Starting Child Care: How to Make a Successful Transition

Worried about your little one starting child care? Here are some expert tips from the author of new children's book to help make daycare transitions easier.

By Jillian Ritter

Child care has been a hot topic in recent years, garnering a lot of attention at the federal, state, and local levels as decision makers, early care and education professionals, and families struggle to find a balance between quality, availability, and cost. As working parents, we know how expensive it is and how difficult it can be to find openings in a quality program. These are issues we all work through on a regular basis.

There are many other decisions families must make when it comes to starting child care. One is when to send children to formal daycare settings.

My children entered child care as infants when I returned to work after maternity leave. They have never known anything different, so aside from some brief separation anxiety at drop-off as toddlers, we haven’t had to worry about them being nervous or worried about going. Many other children have similar experiences, but there are also children who enter child care when they are older. This transition can be difficult for some children.

I have worked in the early care and education field for 16 years and have worked with many children who struggle with a new setting after staying home with a parent or other relative for an extended period of time. While this is a wonderful option for those families, it might create some anxiety for children entering a new setting and routine for the first time as toddlers or preschoolers.

After a discussion with a child care professional about transitioning to child care, I decided to look for a children’s book on the topic. To my surprise, I could not find one. That is when I decided to write one.


I Go to Child Care is a picture book geared toward children ages 3-5 who are entering child care for the first time. It is written from the perspective of a child who is familiar with child care as if he is speaking to another child. The book shares some of the activities that can be expected throughout the course of the day. When children are prepared for new experiences they can be more comfortable and confident.

Families and early childhood professionals can use I Go to Child Care as a tool to help young children transition to child care successfully. Parents can read the book with their children as they talk about what to expect. Early childhood professionals can use it in classrooms as they welcome new children and have discussions about child care with the class.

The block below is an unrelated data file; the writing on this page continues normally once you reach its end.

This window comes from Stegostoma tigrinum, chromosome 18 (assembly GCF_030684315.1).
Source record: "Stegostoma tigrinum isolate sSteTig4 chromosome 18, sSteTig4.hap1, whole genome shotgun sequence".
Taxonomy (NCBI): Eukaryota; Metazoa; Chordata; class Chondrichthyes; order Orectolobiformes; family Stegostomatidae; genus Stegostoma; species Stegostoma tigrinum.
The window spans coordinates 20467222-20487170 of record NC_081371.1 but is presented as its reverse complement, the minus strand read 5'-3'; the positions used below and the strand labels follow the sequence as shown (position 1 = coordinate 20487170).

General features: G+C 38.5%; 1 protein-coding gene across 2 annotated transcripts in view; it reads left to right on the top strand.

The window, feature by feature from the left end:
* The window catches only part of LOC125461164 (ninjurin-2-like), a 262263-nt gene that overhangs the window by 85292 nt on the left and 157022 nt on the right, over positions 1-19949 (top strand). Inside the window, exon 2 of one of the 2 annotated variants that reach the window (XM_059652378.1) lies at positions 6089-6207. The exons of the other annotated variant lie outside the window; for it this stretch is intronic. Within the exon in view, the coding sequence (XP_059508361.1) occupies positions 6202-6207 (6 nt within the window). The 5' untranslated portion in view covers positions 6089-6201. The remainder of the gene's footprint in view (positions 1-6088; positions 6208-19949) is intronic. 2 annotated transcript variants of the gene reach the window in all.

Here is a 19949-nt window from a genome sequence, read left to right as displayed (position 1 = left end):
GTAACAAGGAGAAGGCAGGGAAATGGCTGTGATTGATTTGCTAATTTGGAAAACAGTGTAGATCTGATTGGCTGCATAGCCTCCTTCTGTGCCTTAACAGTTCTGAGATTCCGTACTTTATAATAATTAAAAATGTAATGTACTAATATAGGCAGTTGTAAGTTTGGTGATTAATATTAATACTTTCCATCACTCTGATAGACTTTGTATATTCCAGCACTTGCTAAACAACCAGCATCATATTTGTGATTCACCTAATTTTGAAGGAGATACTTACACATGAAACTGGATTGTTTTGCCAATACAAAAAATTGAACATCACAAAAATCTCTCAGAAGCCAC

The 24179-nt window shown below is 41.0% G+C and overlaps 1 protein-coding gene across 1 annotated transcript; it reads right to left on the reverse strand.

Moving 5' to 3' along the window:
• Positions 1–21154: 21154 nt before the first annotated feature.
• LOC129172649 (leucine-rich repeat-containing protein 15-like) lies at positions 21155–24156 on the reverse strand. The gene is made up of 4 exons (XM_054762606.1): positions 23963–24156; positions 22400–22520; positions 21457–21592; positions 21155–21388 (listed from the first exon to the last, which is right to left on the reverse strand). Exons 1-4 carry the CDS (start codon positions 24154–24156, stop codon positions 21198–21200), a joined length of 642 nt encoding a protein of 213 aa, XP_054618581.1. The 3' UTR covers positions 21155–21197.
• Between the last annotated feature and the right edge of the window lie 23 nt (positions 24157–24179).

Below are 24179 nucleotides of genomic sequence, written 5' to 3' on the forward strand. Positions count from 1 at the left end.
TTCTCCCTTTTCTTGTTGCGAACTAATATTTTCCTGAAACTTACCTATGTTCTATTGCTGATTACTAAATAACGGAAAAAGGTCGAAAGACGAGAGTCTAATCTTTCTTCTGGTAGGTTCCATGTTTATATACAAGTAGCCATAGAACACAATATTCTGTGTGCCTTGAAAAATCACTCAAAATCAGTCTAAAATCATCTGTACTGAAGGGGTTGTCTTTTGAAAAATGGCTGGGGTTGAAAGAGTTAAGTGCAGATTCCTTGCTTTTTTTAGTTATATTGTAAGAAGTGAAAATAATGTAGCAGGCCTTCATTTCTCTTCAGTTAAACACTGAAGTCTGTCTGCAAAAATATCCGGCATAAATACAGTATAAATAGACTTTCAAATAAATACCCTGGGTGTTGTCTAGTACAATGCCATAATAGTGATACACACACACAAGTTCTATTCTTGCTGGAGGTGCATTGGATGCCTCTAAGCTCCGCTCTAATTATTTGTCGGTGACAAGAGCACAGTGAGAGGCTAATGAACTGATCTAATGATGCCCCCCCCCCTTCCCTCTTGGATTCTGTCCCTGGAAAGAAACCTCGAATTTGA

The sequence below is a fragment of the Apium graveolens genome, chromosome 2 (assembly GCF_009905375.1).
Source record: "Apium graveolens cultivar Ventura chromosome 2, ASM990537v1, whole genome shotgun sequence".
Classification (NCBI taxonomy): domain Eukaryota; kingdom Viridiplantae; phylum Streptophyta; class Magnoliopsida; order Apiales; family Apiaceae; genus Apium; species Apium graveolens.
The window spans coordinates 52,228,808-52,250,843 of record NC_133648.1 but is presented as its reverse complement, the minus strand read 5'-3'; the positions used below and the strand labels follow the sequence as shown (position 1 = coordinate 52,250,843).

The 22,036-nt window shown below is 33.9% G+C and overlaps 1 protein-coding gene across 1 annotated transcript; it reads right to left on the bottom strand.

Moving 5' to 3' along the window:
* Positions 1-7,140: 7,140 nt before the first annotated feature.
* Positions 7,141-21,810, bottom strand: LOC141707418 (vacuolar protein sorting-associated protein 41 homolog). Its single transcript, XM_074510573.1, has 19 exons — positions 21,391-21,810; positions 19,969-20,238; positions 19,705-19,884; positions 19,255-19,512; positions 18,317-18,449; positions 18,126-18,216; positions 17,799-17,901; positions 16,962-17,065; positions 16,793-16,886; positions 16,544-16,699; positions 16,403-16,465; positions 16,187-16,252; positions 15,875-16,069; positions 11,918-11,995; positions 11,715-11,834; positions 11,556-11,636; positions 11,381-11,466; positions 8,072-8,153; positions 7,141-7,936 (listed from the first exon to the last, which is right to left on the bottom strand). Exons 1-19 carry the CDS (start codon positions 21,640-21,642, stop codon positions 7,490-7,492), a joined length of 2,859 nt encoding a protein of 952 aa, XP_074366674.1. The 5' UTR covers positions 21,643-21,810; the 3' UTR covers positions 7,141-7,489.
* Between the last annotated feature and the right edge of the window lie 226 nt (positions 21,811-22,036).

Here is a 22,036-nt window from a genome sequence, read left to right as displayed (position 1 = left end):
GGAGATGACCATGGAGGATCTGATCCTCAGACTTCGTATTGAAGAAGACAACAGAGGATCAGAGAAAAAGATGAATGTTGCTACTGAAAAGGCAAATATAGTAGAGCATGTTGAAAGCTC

If you have a child starting child care soon

Here are some tips to help you and your child make a successful transition to this new environment.

Moving your child into a daycare environment can be anxiety-inducing. Here are some helpful tips to make the transition easier.

Before your child begins attending child care

  • Talk with your child about what to expect in advance and let him or her ask questions.
  • Visit the child care facility for a tour and let your child speak with the teacher. If possible, visit more than one time.
  • Ask the child care professional about the strategies he or she will use so you can be consistent in your message and approach.

When your child attends child care

  • Let your child take a family picture or other comforting item along to look at throughout the day.
  • Do not sneak out when your child is not looking or leave without saying goodbye to your child, even though it might be difficult. Remind him or her that you will be back. Do not go back in once you leave until you are ready to take your child with you.
  • Stay upbeat and positive about child care in front of your child.

There are many long-term benefits for children attending quality child care. Transitioning to a new setting may be difficult at first but will be a positive experience in the long run. Stay patient and positive and help your child enjoy this new adventure!

jillian-ritterJillian Ritter is a former regular contributor to WMAG (read her previous posts here). She’s the proud mother of two young boys, and began writing as a labor of love for her sons. Jillian has a Bachelor of Science degree in Child Development and a Master of Arts degree in Youth Development. She has worked in the early childhood field for more than 16 years.

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